Property tax cut expected

May 01, 1994|By John Rivera | John Rivera,Sun Staff Writer

Anne Arundel County Executive Robert R. Neall will propose a 3-cent cut in the property tax rate, but increases in trash collection and utility fees tomorrow as he presents what likely will be his final budget to the County Council.

The rate, held down by a cap on the county's property tax revenue, will go from $2.38 per $100 of assessed value to $2.35 to finance a $711 million budget for the fiscal year that begins July 1, according to government sources and documents already available.

Even with the drop in the tax rate, the average property tax bill will increase by about $26, to $1,317, because of increased assessments.

As he has consistently promised, Mr. Neall will not raise the piggyback income tax of 50 percent of state income tax, but taxpayers will see increases in other areas.

Water and sewer rates will rise 3.5 percent, increasing the average homeowner's bill by $14.24 to $420.20 a year. And the fee for trash collection will go up $28 to $158.

Taken together, the increases for property taxes, water and sewer and trash collection mean an average homeowner will pay the county $68 more a year.

The budget includes 4 percent raises for county employees, 12 new police officers and 128 additional school employees, including 31 teachers.

Paying for the raises will cost $27 million, the largest additional expenditure in the proposal.

Mr. Neall, whose term ends this year and who is not now seeking re-election, will officially present the budget to the council at 11 a.m. tomorrow. The council, which will begin daily deliberations afterward, can cut -- but not increase -- the executive's proposal in all departments except education. It must finalize the budget by May 31.

It is unlikely Mr. Neall's operating budget will stir much controversy because there is little discretionary spending. More than half of the $47 million increase in operating funds will be eaten up by the pay raise.

Money for the county's self-insurance fund, debt service and employee salary step increases account for most of the rest.

County auditor Joseph H. Novotny, whose recommendations have taken a scalpel to past budgets, said it appears tight money and good planning will leave him with less to do.

"I think the operating budget will speak for itself. I don't think there will be much to do with that," he said. "It might be boring for me. I was looking for some excitement."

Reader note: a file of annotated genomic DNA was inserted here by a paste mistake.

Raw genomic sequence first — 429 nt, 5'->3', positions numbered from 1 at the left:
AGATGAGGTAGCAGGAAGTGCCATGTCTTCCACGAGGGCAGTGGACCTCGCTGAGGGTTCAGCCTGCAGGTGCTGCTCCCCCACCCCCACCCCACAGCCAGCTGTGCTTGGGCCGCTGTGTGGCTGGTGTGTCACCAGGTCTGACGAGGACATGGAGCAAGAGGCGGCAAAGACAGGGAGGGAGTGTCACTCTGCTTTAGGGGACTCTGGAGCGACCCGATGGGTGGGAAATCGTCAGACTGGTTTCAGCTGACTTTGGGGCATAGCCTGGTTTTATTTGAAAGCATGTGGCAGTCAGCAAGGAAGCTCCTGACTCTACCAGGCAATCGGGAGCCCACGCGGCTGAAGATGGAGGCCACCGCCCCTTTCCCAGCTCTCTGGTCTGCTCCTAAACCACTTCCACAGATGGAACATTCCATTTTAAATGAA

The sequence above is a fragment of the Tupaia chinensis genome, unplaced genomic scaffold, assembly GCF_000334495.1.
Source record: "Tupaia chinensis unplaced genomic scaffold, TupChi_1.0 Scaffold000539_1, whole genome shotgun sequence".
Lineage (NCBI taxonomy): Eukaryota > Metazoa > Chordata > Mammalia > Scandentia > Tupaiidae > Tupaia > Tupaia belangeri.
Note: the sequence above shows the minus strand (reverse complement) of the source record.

But in an election year, it is possible the council could try to lower the tax rate even more. Three members are being forced out of office by term limits and running for other offices. The remaining four are expected to run for re-election.

Last year, Mr. Neall proposed lowering the tax rate 4 cents, and the council dropped it 4 cents more. But Councilman David G. Boschert, who was an early proponent last year of dropping the rate as low as possible, said he would not support such a move this year.

"I think last year was the year to do it," said Mr. Boschert, who is one of the three being forced off the council. He has announced his candidacy for the House of Delegates. "It was not a political gimmick. It was not an election year."

A more likely arena for political jockeying is the nearly $100 million capital budget, a source of building projects for council members to take back to their districts.

Two major projects -- a new jail in Glen Burnie and a new courthouse in Annapolis -- most likely will receive careful scrutiny.

Although the plan to approve $1.2 million to match state money )) to plan a new jail in Glen Burnie and a major renovation of the jail in Annapolis has the four votes to pass, the north county contingent is sure to challenge it at every opportunity.

And the proposed $55 million circuit courthouse on Church Circle in Annapolis is going to provoke discussion, just because of its size. Mr. Neall has appropriated $24 million to begin planning and construction.

"I believe the cost of the courthouse is too high," said Councilman George Bachman, D-Linthicum. If the county could come up with a less expensive design, "I think we could take the rest of the funding and put it into education."

Mr. Neall's capital budget proposal also includes:

* $9.5 million for construction of Park Elementary School in Brooklyn Park.

* $7.5 million for a fine arts building at Anne Arundel Community College.

* $6.5 million to replenish the account for the conversion of the former Andover High School building in Linthicum to a middle school. Money was borrowed this year from that account to pay for construction of Solley Area Elementary School.

* $6 million for renovations to South Shore Elementary School in Crownsville.

* $4 million for road resurfacing.

L * $3.3 million to plan an addition to Broadneck High School.

* $2.4 million for Provinces Park near Severn.

* $1.3 million to develop Jack Creek Park near Shady Side.

* $1.8 million for the Crofton Athletic Complex.

Baltimore Sun Articles
|
|
|
Please note the green-lined linked article text has been applied commercially without any involvement from our newsroom editors, reporters or any other editorial staff.